Is income “property” in Washington state?

Is income “property” in Washington state?
For more than 80 years, the Washington state Supreme Court has ruled that income is property as defined in the state constitution. Voter material from the 1930s indicates that those who advocated for the property definition in the constitution did so to tax income as property. Photo: freepik.com

For more than 80 years the Washington state Supreme court has ruled that income is property as defined by the Washington state constitution, which effectively prohibits a progressive income tax. The high court is now expected to take up the question again as part of a lawsuit involving a city of Seattle graduated income tax ordinance passed in 2017.

Until recently, the city has made a variety of legal arguments as to why its ordinance is legal. Now, it is claiming that income is not property; they argue the 1933 court decision that first ruled on the matter was erroneously based on a separate decision that was later invalidated. However, voter material written at the time the definition of property was added to the state constitution in 1930 indicates otherwise.

Seattle attorney Bill Severson has researched the history of the 14th Amendment that added the property definition to the state constitution. He told Lens it’s not hard to see what advocates had in mind. “It’s really clear in the constitution that they wanted (there) to be income.”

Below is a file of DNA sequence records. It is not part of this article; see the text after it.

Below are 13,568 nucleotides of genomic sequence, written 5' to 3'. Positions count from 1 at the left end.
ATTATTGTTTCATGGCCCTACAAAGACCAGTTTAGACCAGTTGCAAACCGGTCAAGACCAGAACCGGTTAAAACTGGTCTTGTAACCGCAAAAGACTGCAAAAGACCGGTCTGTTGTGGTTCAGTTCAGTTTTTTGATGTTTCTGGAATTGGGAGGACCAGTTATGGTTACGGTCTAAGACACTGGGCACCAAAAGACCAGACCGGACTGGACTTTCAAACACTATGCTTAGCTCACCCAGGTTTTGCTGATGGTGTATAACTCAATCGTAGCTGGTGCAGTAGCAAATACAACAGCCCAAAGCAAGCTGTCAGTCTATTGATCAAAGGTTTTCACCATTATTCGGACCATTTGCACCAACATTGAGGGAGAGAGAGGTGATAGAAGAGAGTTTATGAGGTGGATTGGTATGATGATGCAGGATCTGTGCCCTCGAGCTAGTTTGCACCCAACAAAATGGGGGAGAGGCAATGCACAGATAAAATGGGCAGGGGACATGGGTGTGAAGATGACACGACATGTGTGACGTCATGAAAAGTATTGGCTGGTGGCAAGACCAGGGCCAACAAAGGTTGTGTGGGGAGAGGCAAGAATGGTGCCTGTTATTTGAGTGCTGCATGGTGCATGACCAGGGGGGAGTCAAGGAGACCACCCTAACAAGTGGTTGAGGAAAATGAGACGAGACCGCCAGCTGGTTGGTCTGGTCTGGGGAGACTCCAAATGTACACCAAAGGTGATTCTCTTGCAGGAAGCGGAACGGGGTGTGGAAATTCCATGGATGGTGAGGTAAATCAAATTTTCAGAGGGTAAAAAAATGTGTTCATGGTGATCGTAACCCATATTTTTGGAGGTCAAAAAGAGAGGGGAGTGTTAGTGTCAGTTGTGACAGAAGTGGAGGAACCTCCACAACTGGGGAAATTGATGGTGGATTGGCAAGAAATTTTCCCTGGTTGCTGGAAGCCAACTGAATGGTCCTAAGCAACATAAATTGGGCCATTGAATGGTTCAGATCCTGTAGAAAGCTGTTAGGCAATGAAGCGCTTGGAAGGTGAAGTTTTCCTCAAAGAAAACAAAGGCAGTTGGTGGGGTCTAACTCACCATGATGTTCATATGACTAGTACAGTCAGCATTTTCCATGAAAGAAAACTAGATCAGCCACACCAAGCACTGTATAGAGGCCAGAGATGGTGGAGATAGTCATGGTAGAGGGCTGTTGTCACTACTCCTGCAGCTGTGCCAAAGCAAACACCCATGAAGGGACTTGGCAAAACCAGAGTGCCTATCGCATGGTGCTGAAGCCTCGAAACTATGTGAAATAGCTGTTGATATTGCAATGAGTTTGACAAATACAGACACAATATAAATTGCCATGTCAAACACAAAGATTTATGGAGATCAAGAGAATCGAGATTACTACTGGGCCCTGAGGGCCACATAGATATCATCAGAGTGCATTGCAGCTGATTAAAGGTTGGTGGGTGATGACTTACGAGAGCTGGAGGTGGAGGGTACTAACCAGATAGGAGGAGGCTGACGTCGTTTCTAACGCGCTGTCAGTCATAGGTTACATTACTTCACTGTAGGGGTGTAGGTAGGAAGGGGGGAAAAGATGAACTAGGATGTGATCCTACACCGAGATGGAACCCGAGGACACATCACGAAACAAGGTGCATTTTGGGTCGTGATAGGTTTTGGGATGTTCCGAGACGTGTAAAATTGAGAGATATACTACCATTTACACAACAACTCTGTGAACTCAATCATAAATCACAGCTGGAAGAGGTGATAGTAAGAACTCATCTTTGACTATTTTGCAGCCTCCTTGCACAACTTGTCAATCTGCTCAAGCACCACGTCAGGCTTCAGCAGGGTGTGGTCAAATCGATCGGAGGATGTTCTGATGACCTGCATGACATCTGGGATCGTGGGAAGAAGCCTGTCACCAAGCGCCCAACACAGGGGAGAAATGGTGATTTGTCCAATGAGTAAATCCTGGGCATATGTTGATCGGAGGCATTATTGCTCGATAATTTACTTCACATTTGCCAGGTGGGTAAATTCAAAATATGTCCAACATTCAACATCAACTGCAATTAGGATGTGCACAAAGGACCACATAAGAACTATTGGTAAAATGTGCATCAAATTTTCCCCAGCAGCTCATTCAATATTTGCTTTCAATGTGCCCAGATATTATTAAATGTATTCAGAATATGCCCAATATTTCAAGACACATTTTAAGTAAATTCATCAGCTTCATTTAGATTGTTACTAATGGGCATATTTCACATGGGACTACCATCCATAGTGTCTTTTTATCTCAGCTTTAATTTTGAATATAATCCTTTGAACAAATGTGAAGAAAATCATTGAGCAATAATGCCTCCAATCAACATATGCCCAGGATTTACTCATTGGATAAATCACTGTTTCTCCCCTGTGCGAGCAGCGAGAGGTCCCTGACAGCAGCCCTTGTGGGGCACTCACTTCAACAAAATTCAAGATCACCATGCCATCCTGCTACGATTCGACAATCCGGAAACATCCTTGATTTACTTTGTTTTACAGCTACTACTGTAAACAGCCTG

For the first 30 years following statehood in 1889, Washington state relied primarily on a property tax for revenue. However, an existing provision in the state constitution required that property be taxed uniformly based on classification. The state legislature had passed a law exempting a list of “intangible” property from taxation. That law was challenged, but upheld by the State Supreme Court in 1908 via Wolfe v. Parmenter.

Severson said the ruling touched on a pertinent issue at the time; separating “tangible” assets such as wealth from the “intangible” ownership interests in the wealth.

“The decision held that as long as all wealth is taxed uniformly, the constitutional uniformity requirement is satisfied,” he wrote in an email. “The question was never addressed whether an income tax could have been adopted under the original constitutional provision.”

Severson said that at the time, states were looking for various ways to shift away from reliance on a general property tax for revenue. “A lot of states adopted an income tax. It was viewed as an either/or choice. The other (choice) was to adopt this classified property tax, but allow intangibles to be classified as a separate class so we can tax them. It is patently clear that the proponents of the Washington constitutional amendment entirely intended to choose the classified property tax route.”

Income tax proponents first tried to amend the constitution in 1928 by adding language “intended to bar the legislature from doing what it did in the statute that was reviewed in Parmenter,” Severson said.